This is a straightforward enough convention in E-R modeling, and of course, it translates directly to a relational database schema.
So, how could we potentially use an XML schema representation to assure that this data is accurately and consistently shared among law enforcement agencies?
First and foremost, we cannot create LOCATION as a sub-element to PARTY, or vice versa. This would effectively declare that one is dependent on the other, whereas they are independent.
Just as it is represented in an E-R model as a separate but dependent associative entity, the many-to-many relationship can be represented in an XML schema as a separate but dependent
Party_Location_Association element. A less-than-XML-fluent data modeler may have some clue as to the basic syntax of this element definition, but how should we represent, in XML, its relationships
to the Party and Location elements?
Technology to the Rescue
Ah, the joy and wonder of software tools! XMLSpy is one tool that should be in the toolbox of any data modeler who brushes up against XML from time to time. And if there is any magic bullet for
ER/relational conversion to XML, especially in the thorny case we’re considering here, it’s the “Create XML Schema from DB Structure” function in XMLSpy, shown in its pull-down list in Figure 2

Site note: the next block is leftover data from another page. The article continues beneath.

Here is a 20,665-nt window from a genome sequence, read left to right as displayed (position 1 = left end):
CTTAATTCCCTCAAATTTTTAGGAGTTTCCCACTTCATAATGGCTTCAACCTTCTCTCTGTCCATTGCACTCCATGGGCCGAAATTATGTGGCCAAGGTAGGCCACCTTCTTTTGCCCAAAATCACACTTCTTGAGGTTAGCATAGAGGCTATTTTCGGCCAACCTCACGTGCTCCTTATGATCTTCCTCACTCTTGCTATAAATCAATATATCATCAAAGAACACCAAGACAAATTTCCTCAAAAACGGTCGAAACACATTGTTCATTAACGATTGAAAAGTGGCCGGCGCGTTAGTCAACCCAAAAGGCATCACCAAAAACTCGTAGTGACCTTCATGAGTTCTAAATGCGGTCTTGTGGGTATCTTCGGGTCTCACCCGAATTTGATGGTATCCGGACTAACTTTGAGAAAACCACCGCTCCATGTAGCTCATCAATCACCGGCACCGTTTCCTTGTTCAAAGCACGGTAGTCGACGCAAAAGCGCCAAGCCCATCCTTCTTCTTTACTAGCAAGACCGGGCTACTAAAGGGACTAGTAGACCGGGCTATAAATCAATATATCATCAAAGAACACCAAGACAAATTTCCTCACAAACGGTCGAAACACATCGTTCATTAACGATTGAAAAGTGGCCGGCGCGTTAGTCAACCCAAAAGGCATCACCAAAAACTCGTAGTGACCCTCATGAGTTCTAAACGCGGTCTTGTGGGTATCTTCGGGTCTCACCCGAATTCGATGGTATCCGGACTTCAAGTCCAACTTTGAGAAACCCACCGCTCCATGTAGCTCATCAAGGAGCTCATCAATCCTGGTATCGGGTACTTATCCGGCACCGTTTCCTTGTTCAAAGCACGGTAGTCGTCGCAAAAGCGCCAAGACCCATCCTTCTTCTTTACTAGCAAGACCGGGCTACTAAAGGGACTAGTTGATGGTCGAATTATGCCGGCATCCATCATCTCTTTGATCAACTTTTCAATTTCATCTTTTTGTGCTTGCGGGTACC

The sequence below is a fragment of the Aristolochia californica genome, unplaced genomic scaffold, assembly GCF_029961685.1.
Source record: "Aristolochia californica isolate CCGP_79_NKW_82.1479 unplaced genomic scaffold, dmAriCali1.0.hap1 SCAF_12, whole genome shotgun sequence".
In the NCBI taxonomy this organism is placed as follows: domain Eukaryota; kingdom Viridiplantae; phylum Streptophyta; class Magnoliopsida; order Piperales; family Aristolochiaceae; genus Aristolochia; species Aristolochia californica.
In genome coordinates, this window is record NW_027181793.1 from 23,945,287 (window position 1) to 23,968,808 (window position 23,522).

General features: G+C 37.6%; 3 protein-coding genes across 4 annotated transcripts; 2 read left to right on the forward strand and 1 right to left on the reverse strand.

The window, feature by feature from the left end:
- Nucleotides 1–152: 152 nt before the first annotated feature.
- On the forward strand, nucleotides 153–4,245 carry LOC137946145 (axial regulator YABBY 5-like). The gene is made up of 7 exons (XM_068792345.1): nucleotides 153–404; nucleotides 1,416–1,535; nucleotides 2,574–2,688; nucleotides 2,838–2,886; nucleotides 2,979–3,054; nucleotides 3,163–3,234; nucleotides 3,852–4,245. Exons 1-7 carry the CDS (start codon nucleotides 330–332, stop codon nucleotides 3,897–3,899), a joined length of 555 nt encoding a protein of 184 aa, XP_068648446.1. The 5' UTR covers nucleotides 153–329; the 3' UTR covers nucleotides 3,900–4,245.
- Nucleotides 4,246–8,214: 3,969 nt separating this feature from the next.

After the model above has been forward-engineered into three tables in a relational database, invoking this function will produce an equivalent XML schema (to the extent that equivalence is
possible, which is another topic).
The collapsed view in Figure 3 below shows the “entity elements” -Location, Party, and Party_Location_Association–and their key fields, as represented in the schema generated by XMLSpy.
Expanding the schema reveals the details below. (Some additional details have been omitted in the interest of legibility.) In Figure 4, the dashed lines delineate the three entity elements, and
within each entity element, the entity names are highlighted.
In addition, the relationships between Party_Location_Association and its two parent entities are shown. These are represented by the xs:key element of Party_Location_Association and the xs:keyref